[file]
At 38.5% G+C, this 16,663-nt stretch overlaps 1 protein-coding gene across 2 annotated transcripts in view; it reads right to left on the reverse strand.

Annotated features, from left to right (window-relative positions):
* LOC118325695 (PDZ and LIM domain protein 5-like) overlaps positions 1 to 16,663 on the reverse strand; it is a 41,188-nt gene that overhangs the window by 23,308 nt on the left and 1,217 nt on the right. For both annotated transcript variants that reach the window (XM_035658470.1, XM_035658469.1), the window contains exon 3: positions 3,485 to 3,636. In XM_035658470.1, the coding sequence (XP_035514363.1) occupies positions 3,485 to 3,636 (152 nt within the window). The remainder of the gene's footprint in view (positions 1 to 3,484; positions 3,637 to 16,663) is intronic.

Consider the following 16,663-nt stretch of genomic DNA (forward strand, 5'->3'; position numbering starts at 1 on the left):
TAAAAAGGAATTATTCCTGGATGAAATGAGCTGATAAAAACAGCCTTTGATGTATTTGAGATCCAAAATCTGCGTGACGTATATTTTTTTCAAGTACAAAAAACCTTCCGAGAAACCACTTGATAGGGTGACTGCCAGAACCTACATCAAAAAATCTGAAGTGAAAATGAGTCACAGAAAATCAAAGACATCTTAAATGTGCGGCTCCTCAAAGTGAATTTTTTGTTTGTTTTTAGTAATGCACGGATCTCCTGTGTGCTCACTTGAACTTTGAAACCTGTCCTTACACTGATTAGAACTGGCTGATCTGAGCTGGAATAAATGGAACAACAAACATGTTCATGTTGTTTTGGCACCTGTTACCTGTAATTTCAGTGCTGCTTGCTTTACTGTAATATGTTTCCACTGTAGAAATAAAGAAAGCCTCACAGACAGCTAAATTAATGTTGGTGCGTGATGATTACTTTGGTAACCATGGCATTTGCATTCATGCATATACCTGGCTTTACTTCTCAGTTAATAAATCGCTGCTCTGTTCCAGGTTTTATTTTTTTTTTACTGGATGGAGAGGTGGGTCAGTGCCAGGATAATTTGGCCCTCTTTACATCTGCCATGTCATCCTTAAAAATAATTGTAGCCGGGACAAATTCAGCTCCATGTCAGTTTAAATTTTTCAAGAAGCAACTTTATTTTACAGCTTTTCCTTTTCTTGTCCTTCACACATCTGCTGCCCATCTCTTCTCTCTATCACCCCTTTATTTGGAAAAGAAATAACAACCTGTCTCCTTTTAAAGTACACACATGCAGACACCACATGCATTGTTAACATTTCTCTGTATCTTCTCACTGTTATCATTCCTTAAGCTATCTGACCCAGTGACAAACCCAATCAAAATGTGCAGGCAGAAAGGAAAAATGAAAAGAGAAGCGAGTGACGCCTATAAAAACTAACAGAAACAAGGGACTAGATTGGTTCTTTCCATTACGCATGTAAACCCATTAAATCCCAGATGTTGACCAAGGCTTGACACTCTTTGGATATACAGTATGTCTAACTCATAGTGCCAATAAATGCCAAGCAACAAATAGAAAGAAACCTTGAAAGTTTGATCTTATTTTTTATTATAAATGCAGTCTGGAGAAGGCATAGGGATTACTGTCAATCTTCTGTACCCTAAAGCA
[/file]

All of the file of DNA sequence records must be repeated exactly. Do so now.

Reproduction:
At 38.5% G+C, this 16,663-nt stretch overlaps 1 protein-coding gene across 2 annotated transcripts in view; it reads right to left on the reverse strand.

Annotated features, from left to right (window-relative positions):
* LOC118325695 (PDZ and LIM domain protein 5-like) overlaps positions 1 to 16,663 on the reverse strand; it is a 41,188-nt gene that overhangs the window by 23,308 nt on the left and 1,217 nt on the right. For both annotated transcript variants that reach the window (XM_035658470.1, XM_035658469.1), the window contains exon 3: positions 3,485 to 3,636. In XM_035658470.1, the coding sequence (XP_035514363.1) occupies positions 3,485 to 3,636 (152 nt within the window). The remainder of the gene's footprint in view (positions 1 to 3,484; positions 3,637 to 16,663) is intronic.

Consider the following 16,663-nt stretch of genomic DNA (forward strand, 5'->3'; position numbering starts at 1 on the left):
TAAAAAGGAATTATTCCTGGATGAAATGAGCTGATAAAAACAGCCTTTGATGTATTTGAGATCCAAAATCTGCGTGACGTATATTTTTTTCAAGTACAAAAAACCTTCCGAGAAACCACTTGATAGGGTGACTGCCAGAACCTACATCAAAAAATCTGAAGTGAAAATGAGTCACAGAAAATCAAAGACATCTTAAATGTGCGGCTCCTCAAAGTGAATTTTTTGTTTGTTTTTAGTAATGCACGGATCTCCTGTGTGCTCACTTGAACTTTGAAACCTGTCCTTACACTGATTAGAACTGGCTGATCTGAGCTGGAATAAATGGAACAACAAACATGTTCATGTTGTTTTGGCACCTGTTACCTGTAATTTCAGTGCTGCTTGCTTTACTGTAATATGTTTCCACTGTAGAAATAAAGAAAGCCTCACAGACAGCTAAATTAATGTTGGTGCGTGATGATTACTTTGGTAACCATGGCATTTGCATTCATGCATATACCTGGCTTTACTTCTCAGTTAATAAATCGCTGCTCTGTTCCAGGTTTTATTTTTTTTTTACTGGATGGAGAGGTGGGTCAGTGCCAGGATAATTTGGCCCTCTTTACATCTGCCATGTCATCCTTAAAAATAATTGTAGCCGGGACAAATTCAGCTCCATGTCAGTTTAAATTTTTCAAGAAGCAACTTTATTTTACAGCTTTTCCTTTTCTTGTCCTTCACACATCTGCTGCCCATCTCTTCTCTCTATCACCCCTTTATTTGGAAAAGAAATAACAACCTGTCTCCTTTTAAAGTACACACATGCAGACACCACATGCATTGTTAACATTTCTCTGTATCTTCTCACTGTTATCATTCCTTAAGCTATCTGACCCAGTGACAAACCCAATCAAAATGTGCAGGCAGAAAGGAAAAATGAAAAGAGAAGCGAGTGACGCCTATAAAAACTAACAGAAACAAGGGACTAGATTGGTTCTTTCCATTACGCATGTAAACCCATTAAATCCCAGATGTTGACCAAGGCTTGACACTCTTTGGATATACAGTATGTCTAACTCATAGTGCCAATAAATGCCAAGCAACAAATAGAAAGAAACCTTGAAAGTTTGATCTTATTTTTTATTATAAATGCAGTCTGGAGAAGGCATAGGGATTACTGTCAATCTTCTGTACCCTAAAGCA